I neither dread nor look forward to being back in the Midwest; I started dying my hair an electric red recently, and I guess I’ll probably stop doing that as moving day approaches. I’m going to be weird enough, as the liberal vegetarian lady with the odd sense of humor—I don’t want to make it any harder on the boys than it needs to be to make friends and get along. I worry the most about Joey, and don’t look forward to fighting with a school district about the services to which he is entitled, but I know that will be part of our process. Joey has been so sweet and happy these last couple of months; he’s the reason we’re still in California, of course, but we will make things work wherever we go.
On Christmas Eve, I received a form in the mail letting me know that the state will pay to institutionalize Joey. As I write this, he is lying on the futon, listening to his mp3 player and singing (wordlessly, tunelessly) along to the Frozen soundtrack. He’s four years old now, and the way that the system views him is changing.
Mister Book and I long ago concluded that Joey would likely not be one of the children to “recover” from autism; now that he is four, the state is coming to the same conclusion. His hours of behavioral therapy (ABA) are being cut, and while the cuts are not dramatic, his ABA supervisor has explained that they will probably continue to be cut every three or six months.
Joey has moved on from the mp3 player, and is playing with one of those Fisher-Price cash registers—it’s mid-morning, and he’s hanging out in a diaper, resisting any suggestion that maybe it’s time to put on some clothes. Kit was recently potty trained, and while both boys went through the same training routine, Joey just wasn’t able to do it. He doesn’t have the body awareness necessary. Joey has another week off from school, and while I’m trying to keep him somewhat busy (he is Captain Cabin Fever), he has been extraordinarily sweet and even-tempered for his break so far. I’ve been carrying him in the Ergo, and the Mister and I have decided that we’ve got to set some money aside for a preschool Kinderpack—one of the only carriers that can accommodate a kid Joey’s size—because boywearing is so good for his mood and stress levels. Can I say boywearing? Babywearing just doesn’t seem like the right word when I’m strapping a four-year-old to my back. The Ergo is holding up admirably, but it’s really not meant for bigger kids, so the strap cuts into my stomach . . . and when Joey climbs down, it is clear that his butt is asleep.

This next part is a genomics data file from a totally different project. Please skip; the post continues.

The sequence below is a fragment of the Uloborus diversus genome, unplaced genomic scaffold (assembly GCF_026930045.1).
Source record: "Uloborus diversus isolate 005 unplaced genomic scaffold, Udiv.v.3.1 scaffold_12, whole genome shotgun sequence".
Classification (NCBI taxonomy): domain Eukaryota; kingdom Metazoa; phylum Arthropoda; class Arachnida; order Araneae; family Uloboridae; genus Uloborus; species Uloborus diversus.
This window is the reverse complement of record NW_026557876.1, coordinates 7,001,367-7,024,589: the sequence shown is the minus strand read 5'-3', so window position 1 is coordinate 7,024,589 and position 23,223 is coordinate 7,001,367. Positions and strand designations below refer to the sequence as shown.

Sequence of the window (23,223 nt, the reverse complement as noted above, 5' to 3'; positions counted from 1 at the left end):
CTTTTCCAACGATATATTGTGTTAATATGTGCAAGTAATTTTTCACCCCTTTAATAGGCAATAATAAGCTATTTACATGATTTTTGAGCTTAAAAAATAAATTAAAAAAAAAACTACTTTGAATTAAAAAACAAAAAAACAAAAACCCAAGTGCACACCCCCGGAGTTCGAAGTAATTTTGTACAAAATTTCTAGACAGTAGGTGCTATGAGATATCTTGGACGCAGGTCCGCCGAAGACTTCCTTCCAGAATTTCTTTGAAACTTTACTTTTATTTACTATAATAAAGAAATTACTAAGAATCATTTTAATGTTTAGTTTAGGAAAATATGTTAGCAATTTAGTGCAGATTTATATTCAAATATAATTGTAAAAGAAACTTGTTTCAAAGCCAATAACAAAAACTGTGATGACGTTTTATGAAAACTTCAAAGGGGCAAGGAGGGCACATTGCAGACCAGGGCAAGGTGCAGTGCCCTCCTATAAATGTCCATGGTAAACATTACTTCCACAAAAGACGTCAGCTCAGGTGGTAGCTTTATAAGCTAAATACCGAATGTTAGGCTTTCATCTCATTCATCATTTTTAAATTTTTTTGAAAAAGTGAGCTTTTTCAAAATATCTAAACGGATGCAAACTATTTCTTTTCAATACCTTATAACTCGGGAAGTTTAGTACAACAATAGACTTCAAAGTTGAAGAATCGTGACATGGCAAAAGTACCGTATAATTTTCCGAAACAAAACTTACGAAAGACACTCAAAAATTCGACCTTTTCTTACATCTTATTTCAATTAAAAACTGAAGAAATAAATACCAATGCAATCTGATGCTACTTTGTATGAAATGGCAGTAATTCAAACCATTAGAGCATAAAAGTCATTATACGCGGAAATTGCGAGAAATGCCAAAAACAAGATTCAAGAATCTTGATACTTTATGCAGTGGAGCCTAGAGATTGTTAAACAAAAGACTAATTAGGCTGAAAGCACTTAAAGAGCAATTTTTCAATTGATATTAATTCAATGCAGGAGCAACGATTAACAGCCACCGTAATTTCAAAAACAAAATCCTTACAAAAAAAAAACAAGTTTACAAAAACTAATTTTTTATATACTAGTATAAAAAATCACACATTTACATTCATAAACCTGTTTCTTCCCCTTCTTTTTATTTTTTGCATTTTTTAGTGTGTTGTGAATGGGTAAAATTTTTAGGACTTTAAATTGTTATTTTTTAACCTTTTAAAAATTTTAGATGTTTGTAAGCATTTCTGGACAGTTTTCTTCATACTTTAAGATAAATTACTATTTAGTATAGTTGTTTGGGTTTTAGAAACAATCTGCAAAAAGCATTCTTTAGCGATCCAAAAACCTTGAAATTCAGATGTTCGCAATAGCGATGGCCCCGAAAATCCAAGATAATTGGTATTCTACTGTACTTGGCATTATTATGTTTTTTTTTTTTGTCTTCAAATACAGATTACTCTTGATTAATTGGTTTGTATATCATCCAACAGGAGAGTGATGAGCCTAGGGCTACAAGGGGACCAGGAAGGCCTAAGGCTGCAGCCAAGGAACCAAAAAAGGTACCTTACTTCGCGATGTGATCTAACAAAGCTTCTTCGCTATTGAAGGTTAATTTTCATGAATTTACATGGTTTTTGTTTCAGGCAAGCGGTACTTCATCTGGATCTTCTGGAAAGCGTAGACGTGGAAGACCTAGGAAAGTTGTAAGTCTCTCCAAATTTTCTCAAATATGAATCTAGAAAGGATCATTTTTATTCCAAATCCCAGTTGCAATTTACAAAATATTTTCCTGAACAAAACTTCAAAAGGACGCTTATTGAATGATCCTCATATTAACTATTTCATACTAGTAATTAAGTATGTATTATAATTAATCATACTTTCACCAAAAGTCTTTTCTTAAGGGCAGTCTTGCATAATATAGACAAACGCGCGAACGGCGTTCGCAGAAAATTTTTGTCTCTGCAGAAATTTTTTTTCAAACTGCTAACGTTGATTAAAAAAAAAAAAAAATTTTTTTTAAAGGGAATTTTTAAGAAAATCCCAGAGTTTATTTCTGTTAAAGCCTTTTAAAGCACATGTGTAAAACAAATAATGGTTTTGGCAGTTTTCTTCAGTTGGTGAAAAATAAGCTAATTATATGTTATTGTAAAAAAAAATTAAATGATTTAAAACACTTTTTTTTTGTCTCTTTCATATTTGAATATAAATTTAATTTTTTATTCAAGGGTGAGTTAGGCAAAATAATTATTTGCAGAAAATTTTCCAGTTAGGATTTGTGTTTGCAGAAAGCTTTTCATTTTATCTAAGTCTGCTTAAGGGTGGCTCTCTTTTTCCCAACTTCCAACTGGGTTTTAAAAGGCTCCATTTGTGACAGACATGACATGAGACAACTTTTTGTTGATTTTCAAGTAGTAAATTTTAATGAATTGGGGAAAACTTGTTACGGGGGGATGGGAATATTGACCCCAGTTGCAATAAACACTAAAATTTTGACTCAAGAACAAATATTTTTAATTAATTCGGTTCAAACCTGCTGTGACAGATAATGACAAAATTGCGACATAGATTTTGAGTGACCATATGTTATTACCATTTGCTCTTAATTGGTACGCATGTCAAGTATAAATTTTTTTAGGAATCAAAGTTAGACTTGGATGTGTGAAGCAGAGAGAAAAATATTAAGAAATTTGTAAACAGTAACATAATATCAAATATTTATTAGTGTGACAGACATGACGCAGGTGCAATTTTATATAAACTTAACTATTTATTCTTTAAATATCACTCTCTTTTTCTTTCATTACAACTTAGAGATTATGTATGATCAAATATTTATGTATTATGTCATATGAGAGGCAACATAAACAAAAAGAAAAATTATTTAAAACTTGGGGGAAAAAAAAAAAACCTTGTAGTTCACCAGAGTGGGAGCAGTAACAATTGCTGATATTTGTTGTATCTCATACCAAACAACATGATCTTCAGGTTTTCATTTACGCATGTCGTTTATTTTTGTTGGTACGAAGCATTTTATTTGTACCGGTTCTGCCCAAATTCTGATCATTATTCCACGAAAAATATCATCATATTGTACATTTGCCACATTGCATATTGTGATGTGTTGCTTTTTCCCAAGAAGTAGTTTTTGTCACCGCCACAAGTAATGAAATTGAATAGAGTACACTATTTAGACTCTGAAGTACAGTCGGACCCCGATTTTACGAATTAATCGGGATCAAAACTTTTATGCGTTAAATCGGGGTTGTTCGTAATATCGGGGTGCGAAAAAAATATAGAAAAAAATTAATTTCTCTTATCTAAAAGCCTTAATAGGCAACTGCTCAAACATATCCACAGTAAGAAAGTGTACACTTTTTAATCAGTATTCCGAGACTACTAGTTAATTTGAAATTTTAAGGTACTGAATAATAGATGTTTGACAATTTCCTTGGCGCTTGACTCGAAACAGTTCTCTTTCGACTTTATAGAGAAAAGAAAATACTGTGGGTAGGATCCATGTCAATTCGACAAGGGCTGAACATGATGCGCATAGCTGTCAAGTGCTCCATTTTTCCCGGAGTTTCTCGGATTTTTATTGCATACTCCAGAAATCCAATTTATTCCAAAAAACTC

I can’t move past that mail; Joey is a really excellent little dude, and it’s jarring to get an official announcement that he is now big enough and disabled enough that the state will institutionalize him if I wish. Joey’s Regional Center worker has already checked a box saying “No thank you, we have made other arrangements (in-home care),”; maybe she has some sense of how upsetting it can be to get this offer. I might have filled in that blank with something less official-sounding, like “Please don’t take my baby.”